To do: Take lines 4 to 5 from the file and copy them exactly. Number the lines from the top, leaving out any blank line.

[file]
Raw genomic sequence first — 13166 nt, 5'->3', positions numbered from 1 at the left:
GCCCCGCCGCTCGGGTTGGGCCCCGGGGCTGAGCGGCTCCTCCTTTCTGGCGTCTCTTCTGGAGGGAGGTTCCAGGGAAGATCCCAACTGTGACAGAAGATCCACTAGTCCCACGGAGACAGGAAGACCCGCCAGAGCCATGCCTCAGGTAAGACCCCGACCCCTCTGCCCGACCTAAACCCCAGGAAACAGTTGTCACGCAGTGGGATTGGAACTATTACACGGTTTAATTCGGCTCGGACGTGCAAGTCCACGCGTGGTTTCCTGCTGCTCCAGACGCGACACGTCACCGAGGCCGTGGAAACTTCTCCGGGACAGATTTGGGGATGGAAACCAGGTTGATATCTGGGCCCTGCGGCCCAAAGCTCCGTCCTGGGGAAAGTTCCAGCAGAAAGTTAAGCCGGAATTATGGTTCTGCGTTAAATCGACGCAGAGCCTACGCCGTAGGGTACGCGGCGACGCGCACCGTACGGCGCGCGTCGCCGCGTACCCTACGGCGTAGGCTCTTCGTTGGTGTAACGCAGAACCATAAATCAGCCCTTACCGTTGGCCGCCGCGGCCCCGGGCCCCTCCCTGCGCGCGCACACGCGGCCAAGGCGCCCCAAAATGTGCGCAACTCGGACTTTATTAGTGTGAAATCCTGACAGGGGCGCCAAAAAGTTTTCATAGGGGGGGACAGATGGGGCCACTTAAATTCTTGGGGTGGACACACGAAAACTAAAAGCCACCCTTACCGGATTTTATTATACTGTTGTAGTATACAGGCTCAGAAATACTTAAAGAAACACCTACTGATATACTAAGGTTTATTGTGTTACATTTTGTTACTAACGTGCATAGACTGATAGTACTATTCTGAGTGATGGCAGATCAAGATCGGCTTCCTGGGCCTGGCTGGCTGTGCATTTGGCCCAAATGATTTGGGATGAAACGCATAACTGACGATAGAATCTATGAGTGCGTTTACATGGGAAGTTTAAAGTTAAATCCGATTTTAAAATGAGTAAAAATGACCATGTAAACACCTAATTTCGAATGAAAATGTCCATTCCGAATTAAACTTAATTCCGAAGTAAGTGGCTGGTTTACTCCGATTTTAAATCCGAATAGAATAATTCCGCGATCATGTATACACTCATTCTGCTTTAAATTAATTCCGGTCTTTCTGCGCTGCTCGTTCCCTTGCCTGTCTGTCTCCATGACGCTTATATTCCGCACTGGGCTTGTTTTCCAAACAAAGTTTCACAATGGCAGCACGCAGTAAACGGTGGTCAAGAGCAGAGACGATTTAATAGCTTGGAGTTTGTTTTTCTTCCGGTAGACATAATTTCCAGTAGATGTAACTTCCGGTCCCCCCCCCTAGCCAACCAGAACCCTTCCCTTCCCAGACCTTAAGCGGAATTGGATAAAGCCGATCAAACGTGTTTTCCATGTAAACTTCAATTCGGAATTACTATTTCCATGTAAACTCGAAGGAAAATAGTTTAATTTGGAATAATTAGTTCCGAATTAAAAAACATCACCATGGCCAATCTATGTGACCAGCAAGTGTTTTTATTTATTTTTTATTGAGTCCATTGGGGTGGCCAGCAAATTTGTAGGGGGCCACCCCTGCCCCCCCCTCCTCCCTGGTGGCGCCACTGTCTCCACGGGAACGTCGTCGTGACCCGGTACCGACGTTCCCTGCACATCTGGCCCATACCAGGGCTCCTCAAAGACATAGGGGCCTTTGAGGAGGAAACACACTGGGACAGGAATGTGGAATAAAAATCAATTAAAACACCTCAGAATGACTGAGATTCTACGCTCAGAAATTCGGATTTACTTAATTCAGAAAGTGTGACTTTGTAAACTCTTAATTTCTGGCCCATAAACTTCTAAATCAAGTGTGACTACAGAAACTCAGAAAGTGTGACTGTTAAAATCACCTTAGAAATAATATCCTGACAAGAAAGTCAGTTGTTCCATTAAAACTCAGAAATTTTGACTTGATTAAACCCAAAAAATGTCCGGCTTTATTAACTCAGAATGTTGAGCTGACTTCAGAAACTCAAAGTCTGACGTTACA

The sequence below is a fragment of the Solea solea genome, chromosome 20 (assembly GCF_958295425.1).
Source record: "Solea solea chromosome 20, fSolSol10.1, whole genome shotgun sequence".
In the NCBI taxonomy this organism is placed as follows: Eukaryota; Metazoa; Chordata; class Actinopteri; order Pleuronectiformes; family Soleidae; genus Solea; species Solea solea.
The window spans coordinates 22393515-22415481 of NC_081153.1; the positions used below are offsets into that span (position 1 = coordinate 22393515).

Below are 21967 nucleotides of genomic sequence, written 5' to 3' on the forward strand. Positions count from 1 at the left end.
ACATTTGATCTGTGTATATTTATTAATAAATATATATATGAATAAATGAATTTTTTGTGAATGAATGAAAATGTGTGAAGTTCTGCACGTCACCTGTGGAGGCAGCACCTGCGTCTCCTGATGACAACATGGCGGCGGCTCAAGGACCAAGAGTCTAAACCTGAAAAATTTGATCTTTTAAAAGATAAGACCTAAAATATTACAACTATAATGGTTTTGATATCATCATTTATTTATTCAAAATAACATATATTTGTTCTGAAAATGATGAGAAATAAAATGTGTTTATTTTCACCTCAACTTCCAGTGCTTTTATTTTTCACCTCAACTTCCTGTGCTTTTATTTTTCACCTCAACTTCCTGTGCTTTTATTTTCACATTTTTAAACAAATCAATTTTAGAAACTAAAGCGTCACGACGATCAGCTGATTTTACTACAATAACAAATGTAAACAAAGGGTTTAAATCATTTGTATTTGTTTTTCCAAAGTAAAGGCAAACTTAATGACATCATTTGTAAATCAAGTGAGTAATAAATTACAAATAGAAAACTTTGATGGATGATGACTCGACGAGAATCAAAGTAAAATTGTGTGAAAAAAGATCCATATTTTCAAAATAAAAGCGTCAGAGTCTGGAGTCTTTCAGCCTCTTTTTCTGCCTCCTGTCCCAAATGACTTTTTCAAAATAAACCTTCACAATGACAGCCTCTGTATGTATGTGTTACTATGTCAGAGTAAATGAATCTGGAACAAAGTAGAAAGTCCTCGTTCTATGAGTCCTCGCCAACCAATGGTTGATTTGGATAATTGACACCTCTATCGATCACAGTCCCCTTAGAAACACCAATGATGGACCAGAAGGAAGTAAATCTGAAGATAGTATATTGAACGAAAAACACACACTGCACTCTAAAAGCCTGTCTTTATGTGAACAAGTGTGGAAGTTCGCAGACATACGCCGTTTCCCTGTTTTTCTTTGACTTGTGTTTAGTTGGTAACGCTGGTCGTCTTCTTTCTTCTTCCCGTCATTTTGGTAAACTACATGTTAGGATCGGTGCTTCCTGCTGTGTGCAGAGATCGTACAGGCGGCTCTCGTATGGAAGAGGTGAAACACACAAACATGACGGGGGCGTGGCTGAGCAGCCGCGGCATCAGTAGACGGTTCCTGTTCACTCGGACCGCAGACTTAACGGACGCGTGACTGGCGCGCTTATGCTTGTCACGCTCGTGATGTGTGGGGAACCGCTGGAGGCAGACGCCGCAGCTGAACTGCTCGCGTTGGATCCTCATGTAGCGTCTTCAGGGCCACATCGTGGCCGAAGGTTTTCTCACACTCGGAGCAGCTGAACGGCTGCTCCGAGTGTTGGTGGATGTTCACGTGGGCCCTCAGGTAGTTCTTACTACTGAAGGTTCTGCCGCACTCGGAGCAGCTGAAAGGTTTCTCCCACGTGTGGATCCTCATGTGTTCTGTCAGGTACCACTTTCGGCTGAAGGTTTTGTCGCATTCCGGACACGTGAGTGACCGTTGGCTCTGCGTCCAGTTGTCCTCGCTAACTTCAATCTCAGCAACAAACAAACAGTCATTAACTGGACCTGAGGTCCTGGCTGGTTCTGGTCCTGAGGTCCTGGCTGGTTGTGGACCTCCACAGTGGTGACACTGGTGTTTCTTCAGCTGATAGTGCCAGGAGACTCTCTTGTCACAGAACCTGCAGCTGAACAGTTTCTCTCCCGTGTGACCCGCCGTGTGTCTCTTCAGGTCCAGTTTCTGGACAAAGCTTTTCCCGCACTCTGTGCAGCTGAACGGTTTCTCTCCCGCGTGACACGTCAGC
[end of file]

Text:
Source record: "Solea solea chromosome 20, fSolSol10.1, whole genome shotgun sequence".
In the NCBI taxonomy this organism is placed as follows: Eukaryota; Metazoa; Chordata; class Actinopteri; order Pleuronectiformes; family Soleidae; genus Solea; species Solea solea.